Like

    • M says:

      There are few things I am certain of in this world, but one of them is that each and every college president/chancellor would resign their position and burn down their university before agreeing to this plan.

      -This choice would be beyond war with the NCAA. It would be burning down and pissing in the ashes of the NCAA. I cannot imagine a school going the NCAA and saying “We no longer control our football team, so it’s not our fault if they do crazy stuff”. Lack of institutional control?

      -More cynically, I cannot envision how this setup would be financially more lucrative. There’s no obvious increase in revenue and now the NFL and the (college) players are taking a cut. The programs struggling financially are not the ones that the NFL would want to hijack. Furthermore, the franchise would have no desire to play their valuable recruits in games where they might be injured which would drive down interest. The NFL would be even less likely to have a playoff with more games and opportunities for career ending injury.

      -From the NFL’s side, this setup completely overruns their egalitarian model. Would an 18 year old be “drafted” to a particular school, who would then be forced to admit him? Every franchise would try to induce prized recruits to their programs. If you think recruiting is scummy now, this setup would be the equivalent of an athletic director announcing “We intend to spend as much as it takes to buy the best possible recruiting class”.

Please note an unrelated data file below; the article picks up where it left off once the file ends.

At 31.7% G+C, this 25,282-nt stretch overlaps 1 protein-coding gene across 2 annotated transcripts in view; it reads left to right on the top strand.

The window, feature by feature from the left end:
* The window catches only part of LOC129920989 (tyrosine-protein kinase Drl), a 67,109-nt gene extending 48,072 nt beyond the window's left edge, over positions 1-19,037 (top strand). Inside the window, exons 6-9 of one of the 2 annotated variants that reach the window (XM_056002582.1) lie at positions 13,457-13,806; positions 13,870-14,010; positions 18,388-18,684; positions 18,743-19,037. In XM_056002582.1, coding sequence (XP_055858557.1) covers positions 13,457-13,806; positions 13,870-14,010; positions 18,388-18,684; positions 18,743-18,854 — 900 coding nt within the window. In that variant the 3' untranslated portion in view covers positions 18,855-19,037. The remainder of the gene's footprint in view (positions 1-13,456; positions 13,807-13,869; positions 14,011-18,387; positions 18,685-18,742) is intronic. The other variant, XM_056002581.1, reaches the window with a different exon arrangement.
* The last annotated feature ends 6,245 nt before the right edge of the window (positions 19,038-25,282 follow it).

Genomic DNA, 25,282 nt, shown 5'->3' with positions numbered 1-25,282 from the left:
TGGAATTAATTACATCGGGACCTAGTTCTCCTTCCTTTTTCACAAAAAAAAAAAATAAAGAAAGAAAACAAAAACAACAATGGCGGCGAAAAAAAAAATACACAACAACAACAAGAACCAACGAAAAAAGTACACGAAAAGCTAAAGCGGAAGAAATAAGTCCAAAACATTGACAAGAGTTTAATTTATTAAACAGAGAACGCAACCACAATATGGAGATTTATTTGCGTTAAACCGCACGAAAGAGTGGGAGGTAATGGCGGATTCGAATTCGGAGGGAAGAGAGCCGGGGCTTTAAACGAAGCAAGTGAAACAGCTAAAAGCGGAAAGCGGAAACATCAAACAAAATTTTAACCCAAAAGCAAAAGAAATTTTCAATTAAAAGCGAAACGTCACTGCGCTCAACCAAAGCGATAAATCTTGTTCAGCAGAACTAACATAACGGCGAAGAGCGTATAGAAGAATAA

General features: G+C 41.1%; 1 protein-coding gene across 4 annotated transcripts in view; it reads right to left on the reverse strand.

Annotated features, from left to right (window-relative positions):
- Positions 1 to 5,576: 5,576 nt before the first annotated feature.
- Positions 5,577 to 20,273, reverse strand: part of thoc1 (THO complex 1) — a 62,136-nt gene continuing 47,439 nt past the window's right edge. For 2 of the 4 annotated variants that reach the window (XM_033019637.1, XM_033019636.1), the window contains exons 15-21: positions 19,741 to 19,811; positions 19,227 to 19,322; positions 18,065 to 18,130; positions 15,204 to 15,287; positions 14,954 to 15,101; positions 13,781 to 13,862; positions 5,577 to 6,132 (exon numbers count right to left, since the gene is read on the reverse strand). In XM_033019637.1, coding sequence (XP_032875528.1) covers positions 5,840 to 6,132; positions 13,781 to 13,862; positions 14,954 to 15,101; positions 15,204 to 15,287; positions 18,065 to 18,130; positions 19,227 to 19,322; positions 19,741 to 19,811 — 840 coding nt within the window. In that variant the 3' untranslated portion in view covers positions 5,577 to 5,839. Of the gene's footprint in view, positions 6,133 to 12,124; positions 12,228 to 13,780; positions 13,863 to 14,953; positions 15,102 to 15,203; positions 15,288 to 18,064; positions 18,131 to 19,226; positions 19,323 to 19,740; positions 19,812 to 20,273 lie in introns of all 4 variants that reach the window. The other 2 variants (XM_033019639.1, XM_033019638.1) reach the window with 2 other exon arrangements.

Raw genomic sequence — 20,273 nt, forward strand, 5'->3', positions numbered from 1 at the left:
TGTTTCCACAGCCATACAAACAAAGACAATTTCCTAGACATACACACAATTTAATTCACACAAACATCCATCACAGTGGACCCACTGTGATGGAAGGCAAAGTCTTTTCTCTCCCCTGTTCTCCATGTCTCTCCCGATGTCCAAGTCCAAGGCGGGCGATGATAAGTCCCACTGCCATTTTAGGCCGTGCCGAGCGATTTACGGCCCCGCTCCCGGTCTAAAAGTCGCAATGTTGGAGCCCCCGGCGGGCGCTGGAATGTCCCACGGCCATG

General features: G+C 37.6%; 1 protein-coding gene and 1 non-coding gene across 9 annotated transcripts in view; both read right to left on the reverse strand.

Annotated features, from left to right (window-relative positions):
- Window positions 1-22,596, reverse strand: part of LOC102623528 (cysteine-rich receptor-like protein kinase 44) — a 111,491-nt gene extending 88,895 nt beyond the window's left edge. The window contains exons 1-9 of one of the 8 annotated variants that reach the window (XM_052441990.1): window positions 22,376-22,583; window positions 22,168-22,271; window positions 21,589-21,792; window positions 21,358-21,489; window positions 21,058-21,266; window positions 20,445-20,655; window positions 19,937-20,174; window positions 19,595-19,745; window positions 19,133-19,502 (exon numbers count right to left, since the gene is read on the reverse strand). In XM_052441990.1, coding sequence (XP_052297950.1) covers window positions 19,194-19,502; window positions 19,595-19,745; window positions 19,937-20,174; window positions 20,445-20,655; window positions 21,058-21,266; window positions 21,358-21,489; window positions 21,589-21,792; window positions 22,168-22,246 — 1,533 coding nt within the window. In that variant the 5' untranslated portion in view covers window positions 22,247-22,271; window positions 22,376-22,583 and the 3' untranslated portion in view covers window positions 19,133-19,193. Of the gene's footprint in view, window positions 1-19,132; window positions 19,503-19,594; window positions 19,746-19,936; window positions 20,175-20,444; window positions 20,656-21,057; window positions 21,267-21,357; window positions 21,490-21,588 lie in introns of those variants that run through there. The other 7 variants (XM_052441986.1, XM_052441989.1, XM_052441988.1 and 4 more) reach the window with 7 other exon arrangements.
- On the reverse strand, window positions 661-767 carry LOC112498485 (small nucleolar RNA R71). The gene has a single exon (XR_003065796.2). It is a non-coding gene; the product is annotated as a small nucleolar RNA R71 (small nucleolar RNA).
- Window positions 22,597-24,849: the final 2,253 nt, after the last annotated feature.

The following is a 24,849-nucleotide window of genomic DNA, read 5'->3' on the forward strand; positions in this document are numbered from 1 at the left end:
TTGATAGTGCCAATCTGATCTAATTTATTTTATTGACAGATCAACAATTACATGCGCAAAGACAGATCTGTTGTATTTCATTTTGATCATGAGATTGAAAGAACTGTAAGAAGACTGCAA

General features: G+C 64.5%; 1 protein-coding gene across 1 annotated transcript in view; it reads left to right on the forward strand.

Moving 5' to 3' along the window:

I cannot contemplate anything remotely resembling this setup actually arising.

      Like

      • Playoffs Now says:

        The NFL already has to wait several years for players to run the injury risk of college football. The NFL has already experimented with NFL Europe. Now they might move eligibility down to 2 years in college. But in a 4×64 they could also play a 12 game season, division championships, conf. champs, nat’l champ, and bowls. 15 games for 2 teams, 14 for 2 more, and no more than 13 for the rest. The NFL would go for it.

        The NFL would get a cut of the premier level or two of college football, but structured in a way that the 32 or 64 “haves” get more $ than the present system. Comes at the expense of the lower schools, but I’m not sure they have the power to prevent any big school from going indy in football.

        But the bigger benefit is the cost containment for the NFL. It is a way to reduce free agency and the price entry level players could demand. Of course it would have to be carefully structured, but if the NFL can sell it as simply becoming an operator of the college football system, they may be able to avoid the bidding wars of a true farm system such as baseball’s. Players are still students of each university, and the NFL contracts to pay them a nominal stipend. So no (official) bidding war at the high school level, and reduced opportunity for draft ‘free agency’ after college. Huge potential savings for the NFL at the rookie level.